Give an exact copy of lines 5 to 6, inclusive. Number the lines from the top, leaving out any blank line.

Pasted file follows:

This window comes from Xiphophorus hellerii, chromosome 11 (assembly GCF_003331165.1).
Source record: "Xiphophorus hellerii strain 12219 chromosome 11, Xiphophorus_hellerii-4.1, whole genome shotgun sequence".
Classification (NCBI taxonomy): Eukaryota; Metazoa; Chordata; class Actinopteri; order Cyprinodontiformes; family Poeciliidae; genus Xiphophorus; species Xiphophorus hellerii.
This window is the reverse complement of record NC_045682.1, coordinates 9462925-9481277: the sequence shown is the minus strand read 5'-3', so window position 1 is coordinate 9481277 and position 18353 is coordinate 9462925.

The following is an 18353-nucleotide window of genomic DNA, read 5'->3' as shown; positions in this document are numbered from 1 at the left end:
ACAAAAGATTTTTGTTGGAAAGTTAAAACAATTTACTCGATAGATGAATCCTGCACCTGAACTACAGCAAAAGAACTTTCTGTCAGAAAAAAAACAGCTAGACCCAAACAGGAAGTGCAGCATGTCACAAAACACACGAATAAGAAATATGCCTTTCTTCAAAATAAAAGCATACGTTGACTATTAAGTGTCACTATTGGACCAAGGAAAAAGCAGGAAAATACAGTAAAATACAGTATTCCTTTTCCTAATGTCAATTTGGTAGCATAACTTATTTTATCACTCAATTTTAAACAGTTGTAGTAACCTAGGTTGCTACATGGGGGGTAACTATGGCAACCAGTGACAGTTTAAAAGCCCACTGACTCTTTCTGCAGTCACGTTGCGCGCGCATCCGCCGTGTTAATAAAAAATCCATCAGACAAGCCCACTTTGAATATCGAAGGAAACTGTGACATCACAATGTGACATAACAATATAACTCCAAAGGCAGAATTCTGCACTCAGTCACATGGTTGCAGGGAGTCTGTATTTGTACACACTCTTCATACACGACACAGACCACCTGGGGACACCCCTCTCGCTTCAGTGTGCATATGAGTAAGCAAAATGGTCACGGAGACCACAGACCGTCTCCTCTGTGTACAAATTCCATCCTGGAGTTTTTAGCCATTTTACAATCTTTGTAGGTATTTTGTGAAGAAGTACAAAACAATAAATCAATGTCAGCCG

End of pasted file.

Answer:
The following is an 18353-nucleotide window of genomic DNA, read 5'->3' as shown; positions in this document are numbered from 1 at the left end:
ACAAAAGATTTTTGTTGGAAAGTTAAAACAATTTACTCGATAGATGAATCCTGCACCTGAACTACAGCAAAAGAACTTTCTGTCAGAAAAAAAACAGCTAGACCCAAACAGGAAGTGCAGCATGTCACAAAACACACGAATAAGAAATATGCCTTTCTTCAAAATAAAAGCATACGTTGACTATTAAGTGTCACTATTGGACCAAGGAAAAAGCAGGAAAATACAGTAAAATACAGTATTCCTTTTCCTAATGTCAATTTGGTAGCATAACTTATTTTATCACTCAATTTTAAACAGTTGTAGTAACCTAGGTTGCTACATGGGGGGTAACTATGGCAACCAGTGACAGTTTAAAAGCCCACTGACTCTTTCTGCAGTCACGTTGCGCGCGCATCCGCCGTGTTAATAAAAAATCCATCAGACAAGCCCACTTTGAATATCGAAGGAAACTGTGACATCACAATGTGACATAACAATATAACTCCAAAGGCAGAATTCTGCACTCAGTCACATGGTTGCAGGGAGTCTGTATTTGTACACACTCTTCATACACGACACAGACCACCTGGGGACACCCCTCTCGCTTCAGTGTGCATATGAGTAAGCAAAATGGTCACGGAGACCACAGACCGTCTCCTCTGTGTACAAATTCCATCCTGGAGTTTTTAGCCATTTTACAATCTTTGTAGGTATTTTGTGAAGAAGTACAAAACAATAAATCAATGTCAGCCG